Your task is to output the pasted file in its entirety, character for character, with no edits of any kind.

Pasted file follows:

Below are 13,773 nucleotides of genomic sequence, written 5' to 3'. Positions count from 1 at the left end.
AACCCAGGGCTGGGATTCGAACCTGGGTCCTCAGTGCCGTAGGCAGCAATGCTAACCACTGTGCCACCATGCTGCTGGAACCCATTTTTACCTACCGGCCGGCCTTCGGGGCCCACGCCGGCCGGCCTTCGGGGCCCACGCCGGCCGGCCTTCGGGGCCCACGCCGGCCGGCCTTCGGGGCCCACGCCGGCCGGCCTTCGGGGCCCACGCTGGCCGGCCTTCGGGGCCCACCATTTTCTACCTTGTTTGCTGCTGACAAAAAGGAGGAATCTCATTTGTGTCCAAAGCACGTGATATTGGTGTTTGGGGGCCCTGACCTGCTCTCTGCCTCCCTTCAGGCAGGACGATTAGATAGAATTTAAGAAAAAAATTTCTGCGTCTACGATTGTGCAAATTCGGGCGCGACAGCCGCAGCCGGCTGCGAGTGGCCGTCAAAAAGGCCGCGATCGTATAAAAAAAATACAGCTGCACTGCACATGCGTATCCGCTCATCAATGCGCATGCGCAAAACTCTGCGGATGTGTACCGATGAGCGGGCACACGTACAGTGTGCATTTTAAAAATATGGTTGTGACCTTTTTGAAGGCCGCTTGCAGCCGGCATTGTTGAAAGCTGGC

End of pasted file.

Below are 13,773 nucleotides of genomic sequence, written 5' to 3'. Positions count from 1 at the left end.
AACCCAGGGCTGGGATTCGAACCTGGGTCCTCAGTGCCGTAGGCAGCAATGCTAACCACTGTGCCACCATGCTGCTGGAACCCATTTTTACCTACCGGCCGGCCTTCGGGGCCCACGCCGGCCGGCCTTCGGGGCCCACGCCGGCCGGCCTTCGGGGCCCACGCCGGCCGGCCTTCGGGGCCCACGCCGGCCGGCCTTCGGGGCCCACGCTGGCCGGCCTTCGGGGCCCACCATTTTCTACCTTGTTTGCTGCTGACAAAAAGGAGGAATCTCATTTGTGTCCAAAGCACGTGATATTGGTGTTTGGGGGCCCTGACCTGCTCTCTGCCTCCCTTCAGGCAGGACGATTAGATAGAATTTAAGAAAAAAATTTCTGCGTCTACGATTGTGCAAATTCGGGCGCGACAGCCGCAGCCGGCTGCGAGTGGCCGTCAAAAAGGCCGCGATCGTATAAAAAAAATACAGCTGCACTGCACATGCGTATCCGCTCATCAATGCGCATGCGCAAAACTCTGCGGATGTGTACCGATGAGCGGGCACACGTACAGTGTGCATTTTAAAAATATGGTTGTGACCTTTTTGAAGGCCGCTTGCAGCCGGCATTGTTGAAAGCTGGC